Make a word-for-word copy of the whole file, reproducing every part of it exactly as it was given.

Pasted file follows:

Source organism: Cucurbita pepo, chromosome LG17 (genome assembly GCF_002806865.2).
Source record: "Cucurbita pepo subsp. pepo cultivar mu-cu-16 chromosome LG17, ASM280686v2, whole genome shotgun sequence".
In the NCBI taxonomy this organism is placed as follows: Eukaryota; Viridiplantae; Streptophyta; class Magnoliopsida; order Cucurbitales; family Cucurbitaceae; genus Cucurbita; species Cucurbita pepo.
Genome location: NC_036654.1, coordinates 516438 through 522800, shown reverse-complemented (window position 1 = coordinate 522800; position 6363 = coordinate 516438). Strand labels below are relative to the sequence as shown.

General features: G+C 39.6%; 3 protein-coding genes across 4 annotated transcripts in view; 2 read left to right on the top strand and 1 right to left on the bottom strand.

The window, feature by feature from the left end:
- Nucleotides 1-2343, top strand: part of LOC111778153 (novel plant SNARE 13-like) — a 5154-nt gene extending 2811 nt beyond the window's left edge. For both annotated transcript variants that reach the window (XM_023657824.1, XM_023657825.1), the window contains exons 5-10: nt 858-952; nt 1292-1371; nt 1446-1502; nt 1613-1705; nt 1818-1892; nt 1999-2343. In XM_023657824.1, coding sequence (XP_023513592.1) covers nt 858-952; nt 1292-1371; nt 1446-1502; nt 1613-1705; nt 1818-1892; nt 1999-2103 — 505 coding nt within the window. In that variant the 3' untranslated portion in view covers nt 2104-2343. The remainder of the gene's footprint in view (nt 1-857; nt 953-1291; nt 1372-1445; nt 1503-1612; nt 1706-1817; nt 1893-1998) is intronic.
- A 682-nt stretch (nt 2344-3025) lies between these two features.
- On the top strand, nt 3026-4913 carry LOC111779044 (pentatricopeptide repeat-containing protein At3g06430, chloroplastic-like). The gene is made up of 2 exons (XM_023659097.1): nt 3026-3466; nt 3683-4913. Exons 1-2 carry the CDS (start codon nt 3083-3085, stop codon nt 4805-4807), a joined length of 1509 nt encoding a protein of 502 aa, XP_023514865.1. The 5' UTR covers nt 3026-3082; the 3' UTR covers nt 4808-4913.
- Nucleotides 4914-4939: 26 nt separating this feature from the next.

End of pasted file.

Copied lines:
Source organism: Cucurbita pepo, chromosome LG17 (genome assembly GCF_002806865.2).
Source record: "Cucurbita pepo subsp. pepo cultivar mu-cu-16 chromosome LG17, ASM280686v2, whole genome shotgun sequence".
In the NCBI taxonomy this organism is placed as follows: Eukaryota; Viridiplantae; Streptophyta; class Magnoliopsida; order Cucurbitales; family Cucurbitaceae; genus Cucurbita; species Cucurbita pepo.
Genome location: NC_036654.1, coordinates 516438 through 522800, shown reverse-complemented (window position 1 = coordinate 522800; position 6363 = coordinate 516438). Strand labels below are relative to the sequence as shown.

General features: G+C 39.6%; 3 protein-coding genes across 4 annotated transcripts in view; 2 read left to right on the top strand and 1 right to left on the bottom strand.

The window, feature by feature from the left end:
- Nucleotides 1-2343, top strand: part of LOC111778153 (novel plant SNARE 13-like) — a 5154-nt gene extending 2811 nt beyond the window's left edge. For both annotated transcript variants that reach the window (XM_023657824.1, XM_023657825.1), the window contains exons 5-10: nt 858-952; nt 1292-1371; nt 1446-1502; nt 1613-1705; nt 1818-1892; nt 1999-2343. In XM_023657824.1, coding sequence (XP_023513592.1) covers nt 858-952; nt 1292-1371; nt 1446-1502; nt 1613-1705; nt 1818-1892; nt 1999-2103 — 505 coding nt within the window. In that variant the 3' untranslated portion in view covers nt 2104-2343. The remainder of the gene's footprint in view (nt 1-857; nt 953-1291; nt 1372-1445; nt 1503-1612; nt 1706-1817; nt 1893-1998) is intronic.
- A 682-nt stretch (nt 2344-3025) lies between these two features.
- On the top strand, nt 3026-4913 carry LOC111779044 (pentatricopeptide repeat-containing protein At3g06430, chloroplastic-like). The gene is made up of 2 exons (XM_023659097.1): nt 3026-3466; nt 3683-4913. Exons 1-2 carry the CDS (start codon nt 3083-3085, stop codon nt 4805-4807), a joined length of 1509 nt encoding a protein of 502 aa, XP_023514865.1. The 5' UTR covers nt 3026-3082; the 3' UTR covers nt 4808-4913.
- Nucleotides 4914-4939: 26 nt separating this feature from the next.